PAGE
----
Tag Archives: power

"…the silences of research…": power dynamics of access in feminist research

This looked quite interesting.  SSRN has the abstract, but Sage Journals Online has the full text, here.   While it appears that other papers by the same group of authors (Hoyle, Bosworth, & Dempsey from Monash University, Oxford & Villanova) communicate the research findings, (the study was designed to find out “ from the women themselves, whether and why some were “rescued” in high profile police actions and offered temporary admission to the United Kingdom, whereas others languished in immigration removal centers and prisons, detained and incarcerat–ed for false documents or prostitution-related offences. How had these women survived? Who had helped them? What had they experienced?”),  this paper takes on methodological issues in feminist research, focused on institutional partners.  It’s quite an interesting read,  a careful exploration of the various reasons different agencies (NGO’s, service providers, state agencies) offered for denying access to the women who had been trafficked – essentially stymieing the research project.

The authors write:

The agencies working with them may have been right to worry about the risk of revictimization and query whether the value of academic research is worth the risk—but ironically, in so doing, they themselves may have further silenced the very women whose stories need to be understood.

Having to tell the story is, certainly, in some contexts, described as a revictimization – but this is usually because the story is not believed or supported.  These researchers had experience in similar kinds of interviews .  More surprisingly, “we faced skepticism not just from criminal justice employees but also from the voluntary sector. Perhaps most confounding of all, those with whom politically we felt most aligned were wary. Feminist activist research, in this context, had little purchase. Rather, case workers and advocates were clearly anxious that we would revictimize the women they were assisting.”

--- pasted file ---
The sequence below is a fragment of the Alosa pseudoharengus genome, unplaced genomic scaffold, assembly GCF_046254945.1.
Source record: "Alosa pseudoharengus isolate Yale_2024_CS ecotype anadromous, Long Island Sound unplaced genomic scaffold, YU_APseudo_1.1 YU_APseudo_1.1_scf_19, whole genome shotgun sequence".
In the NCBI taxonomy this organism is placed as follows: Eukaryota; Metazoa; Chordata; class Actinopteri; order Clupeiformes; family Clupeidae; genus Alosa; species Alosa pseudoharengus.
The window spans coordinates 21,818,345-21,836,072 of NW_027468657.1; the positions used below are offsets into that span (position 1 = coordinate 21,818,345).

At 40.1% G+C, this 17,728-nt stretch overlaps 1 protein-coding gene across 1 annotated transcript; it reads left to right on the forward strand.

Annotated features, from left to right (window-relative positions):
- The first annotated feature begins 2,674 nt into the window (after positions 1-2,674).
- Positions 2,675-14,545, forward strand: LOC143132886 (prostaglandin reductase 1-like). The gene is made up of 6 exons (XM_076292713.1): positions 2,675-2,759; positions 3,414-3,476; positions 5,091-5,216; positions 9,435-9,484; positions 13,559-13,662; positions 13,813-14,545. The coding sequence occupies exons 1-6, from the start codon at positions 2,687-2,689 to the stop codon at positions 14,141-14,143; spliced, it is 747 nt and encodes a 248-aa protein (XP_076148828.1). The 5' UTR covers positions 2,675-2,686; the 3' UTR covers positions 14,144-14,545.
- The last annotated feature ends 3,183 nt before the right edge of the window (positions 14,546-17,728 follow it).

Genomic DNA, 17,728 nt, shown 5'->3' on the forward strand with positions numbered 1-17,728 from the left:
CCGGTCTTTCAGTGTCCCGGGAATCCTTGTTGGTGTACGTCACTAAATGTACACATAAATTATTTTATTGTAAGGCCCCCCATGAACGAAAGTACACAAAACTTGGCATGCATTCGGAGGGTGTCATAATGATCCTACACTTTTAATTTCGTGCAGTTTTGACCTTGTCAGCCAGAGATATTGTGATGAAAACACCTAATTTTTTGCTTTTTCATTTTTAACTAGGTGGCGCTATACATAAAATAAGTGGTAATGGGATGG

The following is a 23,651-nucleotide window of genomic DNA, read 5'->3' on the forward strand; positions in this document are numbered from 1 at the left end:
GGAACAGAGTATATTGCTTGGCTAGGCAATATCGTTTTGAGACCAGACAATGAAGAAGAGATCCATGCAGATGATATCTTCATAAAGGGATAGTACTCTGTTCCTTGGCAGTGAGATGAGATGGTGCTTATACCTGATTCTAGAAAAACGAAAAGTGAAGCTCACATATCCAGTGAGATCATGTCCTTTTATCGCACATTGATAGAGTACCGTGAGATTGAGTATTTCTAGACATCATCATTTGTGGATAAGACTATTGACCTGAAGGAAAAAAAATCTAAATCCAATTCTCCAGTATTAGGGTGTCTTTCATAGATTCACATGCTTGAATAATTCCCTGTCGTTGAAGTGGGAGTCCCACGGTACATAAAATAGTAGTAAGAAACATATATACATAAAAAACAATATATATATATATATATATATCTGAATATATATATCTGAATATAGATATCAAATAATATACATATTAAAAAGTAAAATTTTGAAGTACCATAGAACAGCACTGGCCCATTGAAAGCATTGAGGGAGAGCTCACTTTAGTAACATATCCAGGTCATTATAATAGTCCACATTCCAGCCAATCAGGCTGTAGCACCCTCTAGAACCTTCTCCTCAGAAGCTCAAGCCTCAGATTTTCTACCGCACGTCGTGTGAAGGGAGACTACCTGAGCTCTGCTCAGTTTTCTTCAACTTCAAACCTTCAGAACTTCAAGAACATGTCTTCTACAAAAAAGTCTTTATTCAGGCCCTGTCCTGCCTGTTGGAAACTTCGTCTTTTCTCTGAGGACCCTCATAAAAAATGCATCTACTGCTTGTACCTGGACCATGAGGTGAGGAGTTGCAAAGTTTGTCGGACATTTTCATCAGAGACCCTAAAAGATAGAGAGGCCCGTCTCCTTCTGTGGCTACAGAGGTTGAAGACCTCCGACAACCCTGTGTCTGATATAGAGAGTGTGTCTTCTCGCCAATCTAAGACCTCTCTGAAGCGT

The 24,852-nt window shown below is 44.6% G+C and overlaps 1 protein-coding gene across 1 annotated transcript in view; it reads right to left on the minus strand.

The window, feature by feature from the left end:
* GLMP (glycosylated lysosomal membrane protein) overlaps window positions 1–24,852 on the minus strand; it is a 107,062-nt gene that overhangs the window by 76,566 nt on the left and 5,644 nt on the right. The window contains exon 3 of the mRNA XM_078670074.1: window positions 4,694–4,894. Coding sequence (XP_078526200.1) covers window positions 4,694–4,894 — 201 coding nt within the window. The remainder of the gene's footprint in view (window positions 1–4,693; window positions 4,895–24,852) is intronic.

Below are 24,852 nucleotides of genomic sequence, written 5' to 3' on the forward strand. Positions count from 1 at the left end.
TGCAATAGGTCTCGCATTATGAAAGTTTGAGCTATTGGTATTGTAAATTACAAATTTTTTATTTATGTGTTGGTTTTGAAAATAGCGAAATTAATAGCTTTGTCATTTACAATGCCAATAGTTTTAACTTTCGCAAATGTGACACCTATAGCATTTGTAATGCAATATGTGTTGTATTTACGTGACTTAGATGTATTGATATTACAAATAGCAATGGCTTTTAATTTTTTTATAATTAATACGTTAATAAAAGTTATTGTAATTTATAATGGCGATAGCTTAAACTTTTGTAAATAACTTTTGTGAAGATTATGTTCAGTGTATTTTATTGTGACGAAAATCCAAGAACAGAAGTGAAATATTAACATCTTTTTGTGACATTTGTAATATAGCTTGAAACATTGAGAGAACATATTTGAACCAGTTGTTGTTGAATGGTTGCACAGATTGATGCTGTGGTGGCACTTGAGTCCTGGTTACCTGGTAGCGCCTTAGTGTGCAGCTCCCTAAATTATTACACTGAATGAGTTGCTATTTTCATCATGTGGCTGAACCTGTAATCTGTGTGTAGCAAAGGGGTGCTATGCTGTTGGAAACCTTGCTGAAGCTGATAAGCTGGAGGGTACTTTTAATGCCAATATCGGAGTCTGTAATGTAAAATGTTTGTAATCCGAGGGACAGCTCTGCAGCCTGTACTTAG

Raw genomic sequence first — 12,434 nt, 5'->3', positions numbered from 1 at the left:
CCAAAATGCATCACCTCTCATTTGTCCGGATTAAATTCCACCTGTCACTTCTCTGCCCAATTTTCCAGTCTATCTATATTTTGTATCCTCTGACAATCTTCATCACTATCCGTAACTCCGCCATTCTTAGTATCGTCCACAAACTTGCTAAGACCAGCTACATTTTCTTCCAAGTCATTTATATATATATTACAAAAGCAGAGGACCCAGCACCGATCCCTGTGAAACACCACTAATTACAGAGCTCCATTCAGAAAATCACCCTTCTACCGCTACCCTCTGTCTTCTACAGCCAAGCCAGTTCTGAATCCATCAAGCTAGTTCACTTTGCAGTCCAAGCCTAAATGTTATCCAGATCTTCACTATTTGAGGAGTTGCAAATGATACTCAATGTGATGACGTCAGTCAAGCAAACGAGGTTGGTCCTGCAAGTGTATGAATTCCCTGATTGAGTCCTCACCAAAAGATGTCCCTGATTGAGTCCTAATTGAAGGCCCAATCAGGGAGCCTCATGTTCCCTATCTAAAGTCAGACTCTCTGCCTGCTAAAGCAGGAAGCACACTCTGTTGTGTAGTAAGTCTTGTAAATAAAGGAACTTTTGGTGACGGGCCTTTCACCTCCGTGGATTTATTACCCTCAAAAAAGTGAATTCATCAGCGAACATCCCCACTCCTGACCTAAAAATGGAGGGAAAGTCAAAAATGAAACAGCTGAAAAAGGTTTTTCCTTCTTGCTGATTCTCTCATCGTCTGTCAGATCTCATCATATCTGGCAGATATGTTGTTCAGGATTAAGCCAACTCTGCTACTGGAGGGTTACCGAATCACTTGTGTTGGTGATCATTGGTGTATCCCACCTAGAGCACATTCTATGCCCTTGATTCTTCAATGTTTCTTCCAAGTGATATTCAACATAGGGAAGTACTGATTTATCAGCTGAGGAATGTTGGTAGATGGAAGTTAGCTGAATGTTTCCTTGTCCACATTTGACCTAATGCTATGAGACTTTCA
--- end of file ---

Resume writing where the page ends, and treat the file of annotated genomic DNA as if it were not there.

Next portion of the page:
Part of the point appears to be how changing feminist positions have rendered feminist researcher uncertain allies for some NGO’s.  Even after reading the article (forgive me, since i’m doing this on a family event holiday, in a hotel room with children and 60 assorted relatives about the place), I wasn’t quite sure how to read this paragraph:

If academics are to obtain access to victims of trafficking,  then they need to persuade victim advocates to trust them. Whereas once, this might have been a straightforward feminist matter, one that women scholars and policy makers could agree on, the decades of dispute over consent and coercion in prostitution and victims services, have taken a heavy toll. Part of the work that needs doing, in other words, is a political one: a more open discussion from all sides over the nature, causes, and effect of sexual violence and prostitution.
So, too, our experiences on this project suggest that it may be necessary in some research to devise a series of publications, some of which are not purely academic.
Perhaps, we could have been more persuasive if we had been able to offer the organizations something more useful
than a set of scholarly articles.

Lots to think about in terms of the why of what is known at my institution as “knowledge mobilization”, but also about the status of academic research.  NGO’s, producing their own work, aren’t always interested in allowing researchers (an unknown, unfettered quantity) in, and state organizations, for different reasons, aren’t either.

Here is the abstract::